Thomas fingered the ivory pawn in his pocket. He'd taken it from his father's chess set before leaving. "This isn't what Vati would have wanted. He would have wanted me to stay"
She cut him off. "And look out for me?"
"No, he would have wanted me to stay and fight." He knew his mother didn't need hima Mischling, half-breed. He would only be trouble to her. She was better off without him, as she was without his father. Without them she was of pure kindred blood, with the light hair and blue eyes to prove it.
His mother lowered her head. "There is no more fighting. Only surviving."
She pulled him to her. Thomas stiffened and then softened. At fifteen he felt too old for embraces, but the pressure of her body reminded him that he had not gotten to feel his father's arms around him a last time. He held tight, not wanting to let go. She smelled faintly of their apartment, the deep, musky scent of well-worn leather furniture. Thomas used to love how when he stood up from the sofa, his impression always remained on the seat cushion, as if the sofa were waiting for his return. Only now he would never be back.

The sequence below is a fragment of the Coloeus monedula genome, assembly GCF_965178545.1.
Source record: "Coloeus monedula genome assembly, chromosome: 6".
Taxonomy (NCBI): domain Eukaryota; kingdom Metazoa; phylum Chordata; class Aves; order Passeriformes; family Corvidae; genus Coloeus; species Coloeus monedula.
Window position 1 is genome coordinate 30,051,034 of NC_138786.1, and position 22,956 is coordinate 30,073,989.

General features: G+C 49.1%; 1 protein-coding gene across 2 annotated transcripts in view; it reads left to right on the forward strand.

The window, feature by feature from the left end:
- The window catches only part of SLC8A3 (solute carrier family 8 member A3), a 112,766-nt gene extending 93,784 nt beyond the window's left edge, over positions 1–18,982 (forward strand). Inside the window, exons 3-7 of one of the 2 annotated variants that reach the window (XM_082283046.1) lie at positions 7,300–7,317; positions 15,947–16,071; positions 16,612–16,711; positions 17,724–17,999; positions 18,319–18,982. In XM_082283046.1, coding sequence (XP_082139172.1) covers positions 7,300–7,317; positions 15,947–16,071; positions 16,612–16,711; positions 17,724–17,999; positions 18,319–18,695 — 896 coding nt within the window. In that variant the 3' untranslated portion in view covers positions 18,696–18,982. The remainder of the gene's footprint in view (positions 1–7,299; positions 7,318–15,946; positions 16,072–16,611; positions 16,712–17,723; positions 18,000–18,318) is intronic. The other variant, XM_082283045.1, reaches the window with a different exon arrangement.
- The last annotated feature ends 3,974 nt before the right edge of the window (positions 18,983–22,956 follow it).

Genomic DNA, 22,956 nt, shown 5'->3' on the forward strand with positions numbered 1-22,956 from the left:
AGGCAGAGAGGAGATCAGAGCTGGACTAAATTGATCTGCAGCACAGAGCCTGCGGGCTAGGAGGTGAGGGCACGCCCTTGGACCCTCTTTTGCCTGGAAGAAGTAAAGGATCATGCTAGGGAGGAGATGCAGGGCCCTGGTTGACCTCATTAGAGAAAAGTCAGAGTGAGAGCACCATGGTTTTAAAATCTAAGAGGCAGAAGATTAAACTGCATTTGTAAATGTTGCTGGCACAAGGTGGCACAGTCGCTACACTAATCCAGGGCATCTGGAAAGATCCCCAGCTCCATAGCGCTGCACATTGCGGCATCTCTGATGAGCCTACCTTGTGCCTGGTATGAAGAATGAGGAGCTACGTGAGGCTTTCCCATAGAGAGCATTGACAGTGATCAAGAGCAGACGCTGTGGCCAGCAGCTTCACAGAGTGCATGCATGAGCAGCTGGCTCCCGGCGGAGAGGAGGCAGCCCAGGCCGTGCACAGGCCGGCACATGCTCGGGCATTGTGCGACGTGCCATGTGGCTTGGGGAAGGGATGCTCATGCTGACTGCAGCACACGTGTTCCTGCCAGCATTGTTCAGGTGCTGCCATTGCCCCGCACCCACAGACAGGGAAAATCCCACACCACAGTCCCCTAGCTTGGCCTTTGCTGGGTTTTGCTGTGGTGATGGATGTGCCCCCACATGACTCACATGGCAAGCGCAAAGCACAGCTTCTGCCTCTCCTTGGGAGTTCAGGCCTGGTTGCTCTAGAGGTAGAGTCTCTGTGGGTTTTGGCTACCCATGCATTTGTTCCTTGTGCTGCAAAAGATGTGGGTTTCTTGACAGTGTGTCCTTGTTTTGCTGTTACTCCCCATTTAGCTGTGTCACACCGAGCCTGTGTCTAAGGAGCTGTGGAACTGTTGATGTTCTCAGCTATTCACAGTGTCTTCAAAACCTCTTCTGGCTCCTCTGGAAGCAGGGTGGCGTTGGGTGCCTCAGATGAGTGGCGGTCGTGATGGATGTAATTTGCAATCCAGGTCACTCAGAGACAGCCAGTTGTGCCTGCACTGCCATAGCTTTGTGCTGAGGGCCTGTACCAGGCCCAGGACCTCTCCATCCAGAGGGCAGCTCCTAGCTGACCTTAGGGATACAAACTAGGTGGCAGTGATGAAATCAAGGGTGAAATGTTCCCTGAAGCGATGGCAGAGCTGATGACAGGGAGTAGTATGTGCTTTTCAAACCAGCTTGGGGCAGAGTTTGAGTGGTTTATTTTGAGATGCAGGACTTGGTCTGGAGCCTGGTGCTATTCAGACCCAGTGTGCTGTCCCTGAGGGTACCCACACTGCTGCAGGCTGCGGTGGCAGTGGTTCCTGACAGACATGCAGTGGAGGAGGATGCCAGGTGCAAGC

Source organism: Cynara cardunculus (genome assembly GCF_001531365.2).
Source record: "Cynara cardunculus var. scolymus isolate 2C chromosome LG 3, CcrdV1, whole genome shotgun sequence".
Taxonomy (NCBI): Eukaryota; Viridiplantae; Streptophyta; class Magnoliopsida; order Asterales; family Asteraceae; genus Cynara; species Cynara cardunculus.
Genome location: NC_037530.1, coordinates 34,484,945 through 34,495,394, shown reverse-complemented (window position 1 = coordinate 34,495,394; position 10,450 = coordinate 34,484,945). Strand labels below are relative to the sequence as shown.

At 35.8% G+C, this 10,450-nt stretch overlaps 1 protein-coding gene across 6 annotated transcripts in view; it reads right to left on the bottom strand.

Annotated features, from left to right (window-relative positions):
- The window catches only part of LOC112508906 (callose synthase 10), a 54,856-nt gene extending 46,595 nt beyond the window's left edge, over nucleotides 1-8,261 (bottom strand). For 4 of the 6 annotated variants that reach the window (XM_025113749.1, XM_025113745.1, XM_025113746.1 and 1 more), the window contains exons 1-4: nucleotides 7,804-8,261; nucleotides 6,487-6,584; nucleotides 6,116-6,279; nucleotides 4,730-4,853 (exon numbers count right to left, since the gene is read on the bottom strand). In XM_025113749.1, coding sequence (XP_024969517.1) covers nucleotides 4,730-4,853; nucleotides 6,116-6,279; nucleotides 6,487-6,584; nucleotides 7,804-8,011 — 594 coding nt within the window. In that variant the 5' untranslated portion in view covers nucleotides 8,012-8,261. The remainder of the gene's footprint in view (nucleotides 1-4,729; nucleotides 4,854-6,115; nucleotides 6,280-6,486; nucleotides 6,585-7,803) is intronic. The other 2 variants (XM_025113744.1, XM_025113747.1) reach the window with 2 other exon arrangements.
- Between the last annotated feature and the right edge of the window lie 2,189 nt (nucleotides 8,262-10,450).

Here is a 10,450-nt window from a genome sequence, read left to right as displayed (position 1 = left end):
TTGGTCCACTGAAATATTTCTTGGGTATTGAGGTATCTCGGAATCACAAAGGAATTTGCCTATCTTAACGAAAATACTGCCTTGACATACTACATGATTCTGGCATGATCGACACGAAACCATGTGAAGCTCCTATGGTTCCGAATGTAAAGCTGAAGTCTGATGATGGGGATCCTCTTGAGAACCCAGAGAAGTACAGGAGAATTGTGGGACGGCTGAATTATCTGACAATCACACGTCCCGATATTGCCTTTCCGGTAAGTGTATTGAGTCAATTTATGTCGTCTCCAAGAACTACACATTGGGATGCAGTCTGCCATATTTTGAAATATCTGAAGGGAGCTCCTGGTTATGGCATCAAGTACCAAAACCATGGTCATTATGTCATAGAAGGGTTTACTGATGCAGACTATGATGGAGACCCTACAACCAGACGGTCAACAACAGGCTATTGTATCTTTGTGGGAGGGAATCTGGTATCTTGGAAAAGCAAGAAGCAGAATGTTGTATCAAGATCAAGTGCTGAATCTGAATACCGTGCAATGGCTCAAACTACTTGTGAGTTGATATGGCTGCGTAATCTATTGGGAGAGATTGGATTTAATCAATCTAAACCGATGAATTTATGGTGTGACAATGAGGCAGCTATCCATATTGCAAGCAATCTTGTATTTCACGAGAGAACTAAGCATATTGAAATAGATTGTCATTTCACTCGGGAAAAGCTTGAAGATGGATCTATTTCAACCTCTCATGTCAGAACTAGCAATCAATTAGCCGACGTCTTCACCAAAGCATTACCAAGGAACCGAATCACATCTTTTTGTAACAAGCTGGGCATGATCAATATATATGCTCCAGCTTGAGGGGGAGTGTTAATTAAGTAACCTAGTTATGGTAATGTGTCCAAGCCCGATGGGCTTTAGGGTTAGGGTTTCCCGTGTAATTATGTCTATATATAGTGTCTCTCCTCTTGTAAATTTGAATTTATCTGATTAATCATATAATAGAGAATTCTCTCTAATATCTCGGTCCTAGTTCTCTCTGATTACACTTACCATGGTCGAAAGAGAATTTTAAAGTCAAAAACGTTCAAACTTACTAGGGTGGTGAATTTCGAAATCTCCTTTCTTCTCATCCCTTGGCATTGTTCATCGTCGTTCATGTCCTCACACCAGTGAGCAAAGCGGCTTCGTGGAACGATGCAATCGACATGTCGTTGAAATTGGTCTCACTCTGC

Herr Kleist, who had been waiting nearby, stepped forward. "I'll watch out for him, you needn't worry, Frau Werkmann."
Herr Kleist was nearing seventy and one of his eyes constantly watered. He was a great-uncle of a friend of a friend. Thomas didn't have much faith in him. Also, he didn't need a guardian.
All around them, others bid tearful _good-_byes to family and friends. Porters in uniforms and caps scurried by with baggage. German mixed with Polish, Russian, and Yiddish.
Herr Kleist cleared his gravelly throat. "We should move on. They need to get the tourist class on before first class can board and we can set off."
Thomas stepped away from his mother. She had said no tears but he could hear her muffling sobs in her sleeve. He inhaled the salty air as gulls screeched overhead. He looked up at the two giant funnels and the mast of the ship. A swastika flag flapped in the breeze. Why hadn't he noticed it before? Thomas shivered in his damp clothes. How could a ship that was supposed to carry its passengers to freedom bear the Nazi flag?